It is Cancel culture, but in the real world
With all my international travel over the decades, we actually got to the point we were planning shopping trips in Germany: "No point buying it here [in Canada], we'll get it next time we're in Germany." Then the WHO shut down the world, but after 2.5 years we are finally booked for Germany again. Quite frankly, as much as we love travelling overseas, we found not-flying a rather pleasant experience. But, as we have family in Europe, it was time to see them again.
When it comes to flying across oceans, I prefer Air Canada over the other airlines. But Air Canada was not yet ready to fly non-stop from Vancouver to Germany, so we are going Lufthansa, our #2 choice. Inside Germany, we travel with Deutsche Bahn, second class (which feels like an airplane's first class) with reserved seats.
(Tip: Germany no longer requires covid testing for arriving passengers who have at least two doses of the approved vaccines.)
Everything was booked! Then came the cancellations.
"Timetable change for your trip to Berlin Hbf (tief)." DB wrote that our train was cancelled, and that we needed to manually book a different one. Best as I can tell, the high-speed ICE train to Berlin (3 hours) was replaced exactly on our date by a slower locomotive, so the trip would now take 5.5 hours.
I re-booked, but never did figure out how to get back our $24 seat reservation and cancellation insurance fees for the cancelled train.
"ACTION REQUIRED: Your Air Canada flight has changed." Air Canada wrote that our Lufthansa flight was cancelled, but that we had been re-booked for another one. I just needed to click the button to accept the changed reservation, or else cancel it and then choose a different flight. The button showed the name of the button's variable, and so it did not work in four brands of Web browser on three computers -- an HTML coding error.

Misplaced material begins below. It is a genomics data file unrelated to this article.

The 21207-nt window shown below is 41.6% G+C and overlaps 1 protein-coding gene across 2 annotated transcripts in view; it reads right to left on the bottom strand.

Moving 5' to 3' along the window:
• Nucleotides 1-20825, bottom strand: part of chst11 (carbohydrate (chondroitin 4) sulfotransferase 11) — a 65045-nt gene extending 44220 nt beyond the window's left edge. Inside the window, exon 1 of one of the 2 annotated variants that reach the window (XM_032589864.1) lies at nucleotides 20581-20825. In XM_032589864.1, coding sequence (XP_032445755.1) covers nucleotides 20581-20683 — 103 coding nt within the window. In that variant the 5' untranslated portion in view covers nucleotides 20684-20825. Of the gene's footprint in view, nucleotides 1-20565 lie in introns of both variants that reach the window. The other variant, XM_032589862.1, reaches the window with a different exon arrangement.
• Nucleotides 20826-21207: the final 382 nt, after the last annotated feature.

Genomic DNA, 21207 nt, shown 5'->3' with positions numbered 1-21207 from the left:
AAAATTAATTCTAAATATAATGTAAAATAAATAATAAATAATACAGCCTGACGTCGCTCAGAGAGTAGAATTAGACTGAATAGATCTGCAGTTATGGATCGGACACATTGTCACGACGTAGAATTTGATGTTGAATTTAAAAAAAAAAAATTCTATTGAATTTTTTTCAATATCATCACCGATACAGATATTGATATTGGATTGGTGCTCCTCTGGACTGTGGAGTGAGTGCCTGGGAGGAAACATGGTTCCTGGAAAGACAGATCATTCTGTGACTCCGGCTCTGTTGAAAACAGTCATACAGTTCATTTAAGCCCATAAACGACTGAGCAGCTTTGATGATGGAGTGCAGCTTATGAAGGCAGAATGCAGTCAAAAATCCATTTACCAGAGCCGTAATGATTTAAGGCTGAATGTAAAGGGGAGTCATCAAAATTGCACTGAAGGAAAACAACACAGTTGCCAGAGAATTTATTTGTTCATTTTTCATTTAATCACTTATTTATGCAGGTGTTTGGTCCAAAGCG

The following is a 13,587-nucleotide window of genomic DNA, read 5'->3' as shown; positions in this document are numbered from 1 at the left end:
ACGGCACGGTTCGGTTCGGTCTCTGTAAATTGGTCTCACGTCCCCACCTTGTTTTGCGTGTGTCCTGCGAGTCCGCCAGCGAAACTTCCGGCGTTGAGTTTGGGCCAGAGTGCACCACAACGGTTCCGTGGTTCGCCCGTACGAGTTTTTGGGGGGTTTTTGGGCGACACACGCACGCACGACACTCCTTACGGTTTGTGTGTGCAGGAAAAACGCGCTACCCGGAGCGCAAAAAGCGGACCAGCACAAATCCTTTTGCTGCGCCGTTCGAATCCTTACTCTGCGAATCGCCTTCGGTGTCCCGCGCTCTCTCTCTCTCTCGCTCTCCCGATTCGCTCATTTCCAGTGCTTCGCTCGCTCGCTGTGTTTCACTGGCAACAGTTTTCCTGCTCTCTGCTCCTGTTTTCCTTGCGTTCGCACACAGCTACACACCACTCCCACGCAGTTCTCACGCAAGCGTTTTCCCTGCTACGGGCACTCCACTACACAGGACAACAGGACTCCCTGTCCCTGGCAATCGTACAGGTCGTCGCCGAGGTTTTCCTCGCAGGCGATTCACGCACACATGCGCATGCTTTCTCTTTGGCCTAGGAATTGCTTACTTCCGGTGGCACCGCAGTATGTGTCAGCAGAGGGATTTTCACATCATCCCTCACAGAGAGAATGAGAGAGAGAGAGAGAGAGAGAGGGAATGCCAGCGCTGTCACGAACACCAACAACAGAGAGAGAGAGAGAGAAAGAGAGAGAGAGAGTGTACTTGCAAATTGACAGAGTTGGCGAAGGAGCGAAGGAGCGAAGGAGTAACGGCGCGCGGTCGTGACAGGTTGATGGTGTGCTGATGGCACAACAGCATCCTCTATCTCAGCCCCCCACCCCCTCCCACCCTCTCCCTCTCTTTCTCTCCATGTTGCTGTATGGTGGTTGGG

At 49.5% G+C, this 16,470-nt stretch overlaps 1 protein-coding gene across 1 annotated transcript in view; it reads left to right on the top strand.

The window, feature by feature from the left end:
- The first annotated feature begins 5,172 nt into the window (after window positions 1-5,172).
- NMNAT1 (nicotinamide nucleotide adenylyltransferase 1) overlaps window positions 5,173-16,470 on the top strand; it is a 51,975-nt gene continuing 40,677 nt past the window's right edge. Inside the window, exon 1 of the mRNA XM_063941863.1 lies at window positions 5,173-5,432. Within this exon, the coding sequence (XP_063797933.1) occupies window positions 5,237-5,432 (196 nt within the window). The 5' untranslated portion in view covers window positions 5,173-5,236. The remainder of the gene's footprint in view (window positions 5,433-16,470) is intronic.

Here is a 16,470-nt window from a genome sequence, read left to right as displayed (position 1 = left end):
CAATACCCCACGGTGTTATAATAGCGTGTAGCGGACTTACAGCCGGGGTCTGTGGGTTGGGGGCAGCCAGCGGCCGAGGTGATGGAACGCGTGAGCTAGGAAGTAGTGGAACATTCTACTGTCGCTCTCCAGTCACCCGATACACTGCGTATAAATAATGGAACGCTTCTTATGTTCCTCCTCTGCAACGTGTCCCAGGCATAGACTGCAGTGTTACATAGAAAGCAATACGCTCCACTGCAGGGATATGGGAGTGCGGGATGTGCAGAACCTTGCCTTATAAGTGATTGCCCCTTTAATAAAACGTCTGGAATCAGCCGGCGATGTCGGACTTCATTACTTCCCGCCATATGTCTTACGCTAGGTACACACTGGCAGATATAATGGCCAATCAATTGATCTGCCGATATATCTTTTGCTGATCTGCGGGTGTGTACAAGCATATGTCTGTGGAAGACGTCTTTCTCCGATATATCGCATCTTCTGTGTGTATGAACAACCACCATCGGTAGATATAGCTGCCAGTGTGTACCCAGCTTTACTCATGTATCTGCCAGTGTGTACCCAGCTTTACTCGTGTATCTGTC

Examining the changed flights carefully, I could see no difference: same flight numbers, same departure times, same arrival times.
I phoned the airline (Air Canada, through whom I had booked the flight) and was pleased that they offered a callback service. As I waited, I finally found the difference: our seating class had changed from N to E, but still in Premium Economy. The agent confirmed that that was the only change, but could not explain why it happened, or what the difference between N and E is. Neither could the Internet.
The agent kindly offered to book our seats while on the phone, but then realized she couldn't, as the flight was with Lufthansa. Lufthansa told me they would charge $364 to reserve seats early.
I was puzzled why the flight from MUC to NUE would take two hours, instead of the normal one hour. Again, it took a while to figure out the difference. The "flight," LH3806, it turns out, is a bus.
Other than taking twice as long, we don't mind taking long-distance buses in Europe, as they also are luxurious. Being a bus ride, I wondered if we could disembark early, so that our relatives would not have to drive to NUE to pick us up. Nope, it's non-stop, airport to airport, almost as if it were a real plane.
Our credit card had been giving us travel health insurance over the years, but I wondered if it covered us should we get covid while travelling.